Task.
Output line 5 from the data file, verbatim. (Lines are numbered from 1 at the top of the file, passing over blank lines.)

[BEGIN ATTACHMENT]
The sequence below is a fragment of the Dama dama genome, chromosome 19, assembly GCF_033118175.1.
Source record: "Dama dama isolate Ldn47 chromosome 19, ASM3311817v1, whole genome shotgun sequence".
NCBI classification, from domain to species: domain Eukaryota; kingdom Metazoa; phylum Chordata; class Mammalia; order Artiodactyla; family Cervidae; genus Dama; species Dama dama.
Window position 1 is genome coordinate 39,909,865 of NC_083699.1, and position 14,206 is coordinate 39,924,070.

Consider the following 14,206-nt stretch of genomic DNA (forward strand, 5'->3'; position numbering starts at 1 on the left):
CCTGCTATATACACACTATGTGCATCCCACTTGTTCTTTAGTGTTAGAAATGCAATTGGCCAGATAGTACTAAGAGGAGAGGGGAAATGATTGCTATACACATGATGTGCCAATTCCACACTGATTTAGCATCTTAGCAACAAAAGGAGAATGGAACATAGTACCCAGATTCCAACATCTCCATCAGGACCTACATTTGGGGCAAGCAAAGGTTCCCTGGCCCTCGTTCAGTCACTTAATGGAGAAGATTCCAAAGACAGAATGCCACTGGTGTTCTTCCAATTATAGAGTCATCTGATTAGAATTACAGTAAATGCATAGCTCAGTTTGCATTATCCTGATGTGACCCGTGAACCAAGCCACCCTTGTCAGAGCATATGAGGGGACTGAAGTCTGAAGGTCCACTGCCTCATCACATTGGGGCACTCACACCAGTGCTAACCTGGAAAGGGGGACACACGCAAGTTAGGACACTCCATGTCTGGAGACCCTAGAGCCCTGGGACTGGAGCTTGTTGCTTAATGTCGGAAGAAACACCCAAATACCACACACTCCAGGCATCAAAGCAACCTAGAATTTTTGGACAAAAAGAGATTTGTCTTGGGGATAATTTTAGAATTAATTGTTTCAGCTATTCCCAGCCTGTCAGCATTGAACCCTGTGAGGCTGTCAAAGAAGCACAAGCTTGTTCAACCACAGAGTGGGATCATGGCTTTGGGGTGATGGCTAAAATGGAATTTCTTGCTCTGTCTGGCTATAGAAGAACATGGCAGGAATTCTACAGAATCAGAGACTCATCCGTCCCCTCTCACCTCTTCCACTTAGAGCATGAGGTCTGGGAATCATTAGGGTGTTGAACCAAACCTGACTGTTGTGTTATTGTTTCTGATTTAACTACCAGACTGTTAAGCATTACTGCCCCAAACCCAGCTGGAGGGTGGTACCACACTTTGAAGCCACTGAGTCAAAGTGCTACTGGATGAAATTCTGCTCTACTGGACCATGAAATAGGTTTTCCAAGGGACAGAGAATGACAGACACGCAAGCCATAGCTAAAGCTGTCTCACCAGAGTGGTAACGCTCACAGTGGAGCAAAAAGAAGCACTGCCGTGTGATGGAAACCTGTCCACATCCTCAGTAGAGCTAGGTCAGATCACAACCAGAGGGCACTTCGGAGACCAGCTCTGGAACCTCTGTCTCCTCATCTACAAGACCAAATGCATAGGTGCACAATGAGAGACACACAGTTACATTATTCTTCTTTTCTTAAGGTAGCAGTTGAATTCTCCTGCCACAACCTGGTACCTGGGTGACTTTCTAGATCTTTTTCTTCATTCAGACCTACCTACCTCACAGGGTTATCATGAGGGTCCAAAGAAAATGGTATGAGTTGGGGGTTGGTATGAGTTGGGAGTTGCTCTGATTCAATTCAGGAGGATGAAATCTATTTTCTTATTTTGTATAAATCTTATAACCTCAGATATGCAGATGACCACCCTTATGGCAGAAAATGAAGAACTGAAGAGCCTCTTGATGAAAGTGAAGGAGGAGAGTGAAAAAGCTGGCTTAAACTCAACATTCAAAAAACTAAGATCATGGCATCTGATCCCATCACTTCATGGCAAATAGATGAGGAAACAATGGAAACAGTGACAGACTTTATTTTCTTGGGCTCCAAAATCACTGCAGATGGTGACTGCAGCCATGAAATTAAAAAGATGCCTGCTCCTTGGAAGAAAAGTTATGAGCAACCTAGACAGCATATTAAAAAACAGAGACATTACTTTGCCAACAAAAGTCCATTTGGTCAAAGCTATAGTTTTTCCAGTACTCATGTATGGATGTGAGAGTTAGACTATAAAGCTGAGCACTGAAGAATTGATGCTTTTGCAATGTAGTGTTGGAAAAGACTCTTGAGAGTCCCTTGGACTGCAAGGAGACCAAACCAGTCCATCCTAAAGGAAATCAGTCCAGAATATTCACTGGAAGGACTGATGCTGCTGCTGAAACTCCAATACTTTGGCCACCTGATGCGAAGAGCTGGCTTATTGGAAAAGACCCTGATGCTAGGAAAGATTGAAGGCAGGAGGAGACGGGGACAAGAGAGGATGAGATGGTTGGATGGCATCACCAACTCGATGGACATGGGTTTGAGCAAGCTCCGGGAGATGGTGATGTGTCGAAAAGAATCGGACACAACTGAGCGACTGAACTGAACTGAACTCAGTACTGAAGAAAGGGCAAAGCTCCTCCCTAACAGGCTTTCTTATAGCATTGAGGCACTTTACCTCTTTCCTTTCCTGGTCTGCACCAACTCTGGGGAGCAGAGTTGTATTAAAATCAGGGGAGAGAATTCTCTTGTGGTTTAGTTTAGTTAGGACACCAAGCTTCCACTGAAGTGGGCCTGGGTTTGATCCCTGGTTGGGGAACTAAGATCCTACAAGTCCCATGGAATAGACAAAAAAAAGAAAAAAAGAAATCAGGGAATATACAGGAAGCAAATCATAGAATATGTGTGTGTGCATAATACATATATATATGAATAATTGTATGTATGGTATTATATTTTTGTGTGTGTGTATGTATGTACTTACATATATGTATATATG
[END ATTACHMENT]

Consider the following 14,206-nt stretch of genomic DNA (forward strand, 5'->3'; position numbering starts at 1 on the left):